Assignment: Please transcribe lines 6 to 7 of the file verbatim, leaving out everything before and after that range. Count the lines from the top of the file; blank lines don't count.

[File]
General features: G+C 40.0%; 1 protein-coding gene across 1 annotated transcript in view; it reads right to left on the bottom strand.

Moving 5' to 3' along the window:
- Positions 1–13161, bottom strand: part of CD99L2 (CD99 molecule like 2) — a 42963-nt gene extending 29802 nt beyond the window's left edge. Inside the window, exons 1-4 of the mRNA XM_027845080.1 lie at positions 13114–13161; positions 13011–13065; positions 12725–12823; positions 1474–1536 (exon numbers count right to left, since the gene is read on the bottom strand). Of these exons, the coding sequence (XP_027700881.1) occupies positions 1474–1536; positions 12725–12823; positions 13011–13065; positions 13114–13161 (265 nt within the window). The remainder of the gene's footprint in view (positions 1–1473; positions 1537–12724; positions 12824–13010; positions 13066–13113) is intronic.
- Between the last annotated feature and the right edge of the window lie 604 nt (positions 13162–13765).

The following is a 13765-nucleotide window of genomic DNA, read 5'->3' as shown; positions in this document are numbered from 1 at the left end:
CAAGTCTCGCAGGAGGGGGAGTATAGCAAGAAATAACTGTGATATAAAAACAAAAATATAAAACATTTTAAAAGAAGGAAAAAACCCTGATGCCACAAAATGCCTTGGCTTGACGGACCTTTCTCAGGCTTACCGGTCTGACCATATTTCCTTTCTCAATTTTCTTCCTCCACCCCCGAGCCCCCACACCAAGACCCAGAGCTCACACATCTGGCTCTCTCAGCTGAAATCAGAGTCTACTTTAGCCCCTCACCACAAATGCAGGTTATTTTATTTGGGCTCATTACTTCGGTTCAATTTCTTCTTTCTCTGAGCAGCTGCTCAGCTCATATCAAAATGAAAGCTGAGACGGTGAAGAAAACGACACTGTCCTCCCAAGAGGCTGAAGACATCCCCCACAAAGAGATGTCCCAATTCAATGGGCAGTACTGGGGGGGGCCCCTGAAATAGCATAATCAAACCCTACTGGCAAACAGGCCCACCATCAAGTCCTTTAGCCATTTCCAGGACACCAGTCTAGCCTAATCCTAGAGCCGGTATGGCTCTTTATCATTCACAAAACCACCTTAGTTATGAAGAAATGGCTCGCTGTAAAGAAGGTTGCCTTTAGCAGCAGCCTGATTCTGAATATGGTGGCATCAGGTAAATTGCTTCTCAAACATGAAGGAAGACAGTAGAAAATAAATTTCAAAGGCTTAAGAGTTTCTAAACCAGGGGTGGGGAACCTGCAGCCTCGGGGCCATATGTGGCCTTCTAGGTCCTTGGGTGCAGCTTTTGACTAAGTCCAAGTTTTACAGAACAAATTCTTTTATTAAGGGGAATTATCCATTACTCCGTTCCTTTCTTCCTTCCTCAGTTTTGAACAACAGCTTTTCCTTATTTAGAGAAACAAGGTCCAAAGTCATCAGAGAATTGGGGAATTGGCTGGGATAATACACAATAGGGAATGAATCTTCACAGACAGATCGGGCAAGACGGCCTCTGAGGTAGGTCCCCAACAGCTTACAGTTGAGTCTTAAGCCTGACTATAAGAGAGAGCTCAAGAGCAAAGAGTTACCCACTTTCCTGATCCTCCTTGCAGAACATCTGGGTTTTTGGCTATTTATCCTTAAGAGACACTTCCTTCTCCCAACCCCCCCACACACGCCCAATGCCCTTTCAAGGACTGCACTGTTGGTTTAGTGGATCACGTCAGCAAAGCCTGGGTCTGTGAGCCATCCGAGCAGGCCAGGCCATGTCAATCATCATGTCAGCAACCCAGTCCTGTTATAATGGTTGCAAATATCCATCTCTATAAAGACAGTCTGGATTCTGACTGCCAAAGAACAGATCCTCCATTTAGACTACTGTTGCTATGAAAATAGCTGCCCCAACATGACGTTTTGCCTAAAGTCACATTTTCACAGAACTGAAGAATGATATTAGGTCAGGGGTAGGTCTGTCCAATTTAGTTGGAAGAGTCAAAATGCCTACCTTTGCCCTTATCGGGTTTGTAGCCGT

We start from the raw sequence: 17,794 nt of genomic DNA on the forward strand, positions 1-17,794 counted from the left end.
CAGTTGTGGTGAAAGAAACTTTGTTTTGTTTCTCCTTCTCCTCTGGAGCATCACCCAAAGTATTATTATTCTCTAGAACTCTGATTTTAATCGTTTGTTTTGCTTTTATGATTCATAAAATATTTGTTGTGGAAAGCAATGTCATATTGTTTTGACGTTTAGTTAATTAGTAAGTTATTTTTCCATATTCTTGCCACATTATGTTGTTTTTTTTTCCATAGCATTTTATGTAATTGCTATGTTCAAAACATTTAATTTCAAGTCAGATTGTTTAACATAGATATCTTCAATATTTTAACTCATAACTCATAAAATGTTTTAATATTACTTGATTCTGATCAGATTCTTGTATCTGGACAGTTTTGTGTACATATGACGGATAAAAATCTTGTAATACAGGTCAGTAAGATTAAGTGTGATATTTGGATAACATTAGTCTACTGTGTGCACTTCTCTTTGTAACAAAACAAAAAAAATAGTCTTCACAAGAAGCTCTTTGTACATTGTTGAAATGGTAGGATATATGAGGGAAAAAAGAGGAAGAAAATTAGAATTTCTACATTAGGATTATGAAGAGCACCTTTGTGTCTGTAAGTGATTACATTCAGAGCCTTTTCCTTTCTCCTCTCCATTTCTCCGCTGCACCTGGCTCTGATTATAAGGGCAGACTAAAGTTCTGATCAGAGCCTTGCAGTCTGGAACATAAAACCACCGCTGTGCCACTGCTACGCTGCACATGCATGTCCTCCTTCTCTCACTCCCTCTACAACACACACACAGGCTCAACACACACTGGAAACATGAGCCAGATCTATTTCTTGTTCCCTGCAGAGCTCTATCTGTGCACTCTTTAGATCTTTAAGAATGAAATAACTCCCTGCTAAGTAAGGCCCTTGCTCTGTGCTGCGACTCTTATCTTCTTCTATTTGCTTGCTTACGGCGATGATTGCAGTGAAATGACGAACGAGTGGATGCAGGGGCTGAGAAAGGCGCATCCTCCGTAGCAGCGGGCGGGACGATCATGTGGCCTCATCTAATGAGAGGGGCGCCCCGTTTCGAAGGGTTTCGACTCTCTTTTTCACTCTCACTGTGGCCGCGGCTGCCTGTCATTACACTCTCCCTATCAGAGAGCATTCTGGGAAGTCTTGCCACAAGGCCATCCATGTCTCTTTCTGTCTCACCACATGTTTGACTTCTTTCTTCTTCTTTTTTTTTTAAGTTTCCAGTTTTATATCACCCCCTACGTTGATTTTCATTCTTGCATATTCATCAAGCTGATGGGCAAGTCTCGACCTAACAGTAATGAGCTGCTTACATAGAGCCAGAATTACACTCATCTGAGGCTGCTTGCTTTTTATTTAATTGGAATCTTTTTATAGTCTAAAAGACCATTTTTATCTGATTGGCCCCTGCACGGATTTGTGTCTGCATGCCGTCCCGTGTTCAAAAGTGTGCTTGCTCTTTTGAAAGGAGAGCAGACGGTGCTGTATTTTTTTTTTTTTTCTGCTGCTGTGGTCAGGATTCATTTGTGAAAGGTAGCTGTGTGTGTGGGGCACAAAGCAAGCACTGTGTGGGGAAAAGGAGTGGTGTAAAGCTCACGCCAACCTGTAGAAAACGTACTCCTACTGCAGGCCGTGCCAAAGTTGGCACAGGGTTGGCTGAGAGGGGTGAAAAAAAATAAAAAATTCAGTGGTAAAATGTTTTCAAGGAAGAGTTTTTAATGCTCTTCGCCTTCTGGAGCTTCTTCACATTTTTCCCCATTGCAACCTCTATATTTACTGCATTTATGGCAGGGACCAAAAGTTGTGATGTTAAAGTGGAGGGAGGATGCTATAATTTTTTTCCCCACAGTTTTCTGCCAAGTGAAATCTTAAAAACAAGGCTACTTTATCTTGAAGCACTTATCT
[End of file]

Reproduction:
CAAGTCTCGCAGGAGGGGGAGTATAGCAAGAAATAACTGTGATATAAAAACAAAAATATAAAACATTTTAAAAGAAGGAAAAAACCCTGATGCCACAAAATGCCTTGGCTTGACGGACCTTTCTCAGGCTTACCGGTCTGACCATATTTCCTTTCTCAATTTTCTTCCTCCACCCCCGAGCCCCCACACCAAGACCCAGAGCTCACACATCTGGCTCTCTCAGCTGAAATCAGAGTCTACTTTAGCCCCTCACCACAAATGCAGGTTATTTTATTTGGGCTCATTACTTCGGTTCAATTTCTTCTTTCTCTGAGCAGCTGCTCAGCTCATATCAAAATGAAAGCTGAGACGGTGAAGAAAACGACACTGTCCTCCCAAGAGGCTGAAGACATCCCCCACAAAGAGATGTCCCAATTCAATGGGCAGTACTGGGGGGGGCCCCTGAAATAGCATAATCAAACCCTACTGGCAAACAGGCCCACCATCAAGTCCTTTAGCCATTTCCAGGACACCAGTCTAGCCTAATCCTAGAGCCGGTATGGCTCTTTATCATTCACAAAACCACCTTAGTTATGAAGAAATGGCTCGCTGTAAAGAAGGTTGCCTTTAGCAGCAGCCTGATTCTGAATATGGTGGCATCAGGTAAATTGCTTCTCAAACATGAAGGAAGACAGTAGAAAATAAATTTCAAAGGCTTAAGAGTTTCTAAACCAGGGGTGGGGAACCTGCAGCCTCGGGGCCATATGTGGCCTTCTAGGTCCTTGGGTGCAGCTTTTGACTAAGTCCAAGTTTTACAGAACAAATTCTTTTATTAAGGGGAATTATCCATTACTCCGTTCCTTTCTTCCTTCCTCAGTTTTGAACAACAGCTTTTCCTTATTTAGAGAAACAAGGTCCAAAGTCATCAGAGAATTGGGGAATTGGCTGGGATAATACACAATAGGGAATGAATCTTCACAGACAGATCGGGCAAGACGGCCTCTGAGGTAGGTCCCCAACAGCTTACAGTTGAGTCTTAAGCCTGACTATAAGAGAGAGCTCAAGAGCAAAGAGTTACCCACTTTCCTGATCCTCCTTGCAGAACATCTGGGTTTTTGGCTATTTATCCTTAAGAGACACTTCCTTCTCCCAACCCCCCCACACACGCCCAATGCCCTTTCAAGGACTGCACTGTTGGTTTAGTGGATCACGTCAGCAAAGCCTGGGTCTGTGAGCCATCCGAGCAGGCCAGGCCATGTCAATCATCATGTCAGCAACCCAGTCCTGTTATAATGGTTGCAAATATCCATCTCTATAAAGACAGTCTGGATTCTGACTGCCAAAGAACAGATCCTCCATTTAGACTACTGTTGCTATGAAAATAGCTGCCCCAACATGACGTTTTGCCTAAAGTCACATTTTCACAGAACTGAAGAATGATATTAGGTCAGGGGTAGGTCTGTCCAATTTAGTTGGAAGAGTCAAAATGCCTACCTTTGCCCTTATCGGGTTTGTAGCCGT

We start from the raw sequence: 17,794 nt of genomic DNA on the forward strand, positions 1-17,794 counted from the left end.